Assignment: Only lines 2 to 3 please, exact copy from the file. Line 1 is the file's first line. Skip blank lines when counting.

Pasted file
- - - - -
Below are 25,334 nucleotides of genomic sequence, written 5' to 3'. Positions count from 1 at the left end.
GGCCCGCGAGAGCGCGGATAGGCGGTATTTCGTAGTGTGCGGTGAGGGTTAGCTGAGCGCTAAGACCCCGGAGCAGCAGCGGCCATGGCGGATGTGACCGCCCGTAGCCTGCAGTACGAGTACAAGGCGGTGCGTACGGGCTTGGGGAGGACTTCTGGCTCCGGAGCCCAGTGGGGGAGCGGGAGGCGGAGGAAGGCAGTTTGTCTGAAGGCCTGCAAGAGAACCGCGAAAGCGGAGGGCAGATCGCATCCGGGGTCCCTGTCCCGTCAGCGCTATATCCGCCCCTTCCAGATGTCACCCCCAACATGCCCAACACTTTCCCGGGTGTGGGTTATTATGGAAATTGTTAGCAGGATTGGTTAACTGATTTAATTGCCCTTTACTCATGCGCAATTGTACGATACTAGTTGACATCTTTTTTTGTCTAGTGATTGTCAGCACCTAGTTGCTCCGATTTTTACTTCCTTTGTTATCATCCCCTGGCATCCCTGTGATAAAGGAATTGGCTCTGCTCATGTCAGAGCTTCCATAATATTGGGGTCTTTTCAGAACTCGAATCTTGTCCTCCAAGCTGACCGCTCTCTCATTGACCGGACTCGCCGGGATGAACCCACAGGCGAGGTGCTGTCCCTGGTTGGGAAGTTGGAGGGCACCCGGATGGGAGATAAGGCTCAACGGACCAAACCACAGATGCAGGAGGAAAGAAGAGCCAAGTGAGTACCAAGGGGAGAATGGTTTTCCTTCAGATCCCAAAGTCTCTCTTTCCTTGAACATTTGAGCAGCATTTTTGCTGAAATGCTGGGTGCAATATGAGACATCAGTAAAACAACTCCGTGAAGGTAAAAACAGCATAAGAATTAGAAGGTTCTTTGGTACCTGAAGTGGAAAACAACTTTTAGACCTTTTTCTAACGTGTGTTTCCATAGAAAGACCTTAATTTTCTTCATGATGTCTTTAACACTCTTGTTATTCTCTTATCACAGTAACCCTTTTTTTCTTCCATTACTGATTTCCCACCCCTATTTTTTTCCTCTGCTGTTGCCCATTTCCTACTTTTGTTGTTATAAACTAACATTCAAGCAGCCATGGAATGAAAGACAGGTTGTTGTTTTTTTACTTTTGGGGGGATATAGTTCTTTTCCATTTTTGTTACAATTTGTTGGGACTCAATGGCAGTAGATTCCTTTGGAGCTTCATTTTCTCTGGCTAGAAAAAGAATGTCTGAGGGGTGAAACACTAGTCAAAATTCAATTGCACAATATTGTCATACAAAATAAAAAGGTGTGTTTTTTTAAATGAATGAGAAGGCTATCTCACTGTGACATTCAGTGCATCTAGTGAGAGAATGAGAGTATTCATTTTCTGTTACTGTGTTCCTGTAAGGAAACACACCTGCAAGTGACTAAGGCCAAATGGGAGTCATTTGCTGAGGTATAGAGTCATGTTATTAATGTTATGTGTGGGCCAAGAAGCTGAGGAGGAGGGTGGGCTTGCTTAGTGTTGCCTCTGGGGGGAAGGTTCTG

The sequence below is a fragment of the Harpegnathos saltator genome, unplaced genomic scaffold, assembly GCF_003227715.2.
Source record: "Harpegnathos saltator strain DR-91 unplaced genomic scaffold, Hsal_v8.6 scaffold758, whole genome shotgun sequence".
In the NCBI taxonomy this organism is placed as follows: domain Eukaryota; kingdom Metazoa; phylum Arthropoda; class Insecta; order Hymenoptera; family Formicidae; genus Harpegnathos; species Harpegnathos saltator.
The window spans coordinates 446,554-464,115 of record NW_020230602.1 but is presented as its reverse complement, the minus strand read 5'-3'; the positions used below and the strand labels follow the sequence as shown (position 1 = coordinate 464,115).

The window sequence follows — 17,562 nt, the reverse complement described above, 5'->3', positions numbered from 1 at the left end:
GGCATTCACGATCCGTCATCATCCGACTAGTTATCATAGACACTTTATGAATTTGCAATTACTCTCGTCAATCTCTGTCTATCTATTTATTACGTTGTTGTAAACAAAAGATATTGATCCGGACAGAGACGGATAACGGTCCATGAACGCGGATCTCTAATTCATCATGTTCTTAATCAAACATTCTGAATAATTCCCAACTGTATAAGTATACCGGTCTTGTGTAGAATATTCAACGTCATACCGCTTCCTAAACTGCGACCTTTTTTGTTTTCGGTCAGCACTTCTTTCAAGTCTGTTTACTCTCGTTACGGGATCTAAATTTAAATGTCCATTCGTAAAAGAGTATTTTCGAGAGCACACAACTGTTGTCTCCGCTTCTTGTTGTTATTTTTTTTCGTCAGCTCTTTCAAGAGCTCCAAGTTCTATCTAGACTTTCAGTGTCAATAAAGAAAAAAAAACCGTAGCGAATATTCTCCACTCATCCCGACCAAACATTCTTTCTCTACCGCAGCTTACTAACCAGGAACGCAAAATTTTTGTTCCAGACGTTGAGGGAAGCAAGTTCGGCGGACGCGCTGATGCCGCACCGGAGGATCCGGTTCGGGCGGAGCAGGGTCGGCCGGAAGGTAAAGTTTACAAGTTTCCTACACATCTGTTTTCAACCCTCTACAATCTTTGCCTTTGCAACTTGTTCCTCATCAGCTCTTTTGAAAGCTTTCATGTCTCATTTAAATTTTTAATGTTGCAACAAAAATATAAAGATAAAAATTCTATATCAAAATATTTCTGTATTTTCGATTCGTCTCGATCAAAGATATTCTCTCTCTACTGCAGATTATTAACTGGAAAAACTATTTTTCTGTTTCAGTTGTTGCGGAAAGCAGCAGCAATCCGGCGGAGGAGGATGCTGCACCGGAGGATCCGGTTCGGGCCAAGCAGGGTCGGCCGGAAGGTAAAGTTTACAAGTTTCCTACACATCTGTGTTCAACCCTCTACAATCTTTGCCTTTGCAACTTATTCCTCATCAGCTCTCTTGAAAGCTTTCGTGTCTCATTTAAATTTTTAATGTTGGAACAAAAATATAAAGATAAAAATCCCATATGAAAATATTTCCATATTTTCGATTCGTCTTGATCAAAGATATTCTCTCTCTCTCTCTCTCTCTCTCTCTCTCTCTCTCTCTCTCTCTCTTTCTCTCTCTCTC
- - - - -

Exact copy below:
GGCCCGCGAGAGCGCGGATAGGCGGTATTTCGTAGTGTGCGGTGAGGGTTAGCTGAGCGCTAAGACCCCGGAGCAGCAGCGGCCATGGCGGATGTGACCGCCCGTAGCCTGCAGTACGAGTACAAGGCGGTGCGTACGGGCTTGGGGAGGACTTCTGGCTCCGGAGCCCAGTGGGGGAGCGGGAGGCGGAGGAAGGCAGTTTGTCTGAAGGCCTGCAAGAGAACCGCGAAAGCGGAGGGCAGATCGCATCCGGGGTCCCTGTCCCGTCAGCGCTATATCCGCCCCTTCCAGATGTCACCCCCAACATGCCCAACACTTTCCCGGGTGTGGGTTATTATGGAAATTGTTAGCAGGATTGGTTAACTGATTTAATTGCCCTTTACTCATGCGCAATTGTACGATACTAGTTGACATCTTTTTTTGTCTAGTGATTGTCAGCACCTAGTTGCTCCGATTTTTACTTCCTTTGTTATCATCCCCTGGCATCCCTGTGATAAAGGAATTGGCTCTGCTCATGTCAGAGCTTCCATAATATTGGGGTCTTTTCAGAACTCGAATCTTGTCCTCCAAGCTGACCGCTCTCTCATTGACCGGACTCGCCGGGATGAACCCACAGGCGAGGTGCTGTCCCTGGTTGGGAAGTTGGAGGGCACCCGGATGGGAGATAAGGCTCAACGGACCAAACCACAGATGCAGGAGGAAAGAAGAGCCAAGTGAGTACCAAGGGGAGAATGGTTTTCCTTCAGATCCCAAAGTCTCTCTTTCCTTGAACATTTGAGCAGCATTTTTGCTGAAATGCTGGGTGCAATATGAGACATCAGTAAAACAACTCCGTGAAGGTAAAAACAGCATAAGAATTAGAAGGTTCTTTGGTACCTGAAGTGGAAAACAACTTTTAGACCTTTTTCTAACGTGTGTTTCCATAGAAAGACCTTAATTTTCTTCATGATGTCTTTAACACTCTTGTTATTCTCTTATCACAGTAACCCTTTTTTTCTTCCATTACTGATTTCCCACCCCTATTTTTTTCCTCTGCTGTTGCCCATTTCCTACTTTTGTTGTTATAAACTAACATTCAAGCAGCCATGGAATGAAAGACAGGTTGTTGTTTTTTTACTTTTGGGGGGATATAGTTCTTTTCCATTTTTGTTACAATTTGTTGGGACTCAATGGCAGTAGATTCCTTTGGAGCTTCATTTTCTCTGGCTAGAAAAAGAATGTCTGAGGGGTGAAACACTAGTCAAAATTCAATTGCACAATATTGTCATACAAAATAAAAAGGTGTGTTTTTTTAAATGAATGAGAAGGCTATCTCACTGTGACATTCAGTGCATCTAGTGAGAGAATGAGAGTATTCATTTTCTGTTACTGTGTTCCTGTAAGGAAACACACCTGCAAGTGACTAAGGCCAAATGGGAGTCATTTGCTGAGGTATAGAGTCATGTTATTAATGTTATGTGTGGGCCAAGAAGCTGAGGAGGAGGGTGGGCTTGCTTAGTGTTGCCTCTGGGGGGAAGGTTCTG

The sequence below is a fragment of the Harpegnathos saltator genome, unplaced genomic scaffold, assembly GCF_003227715.2.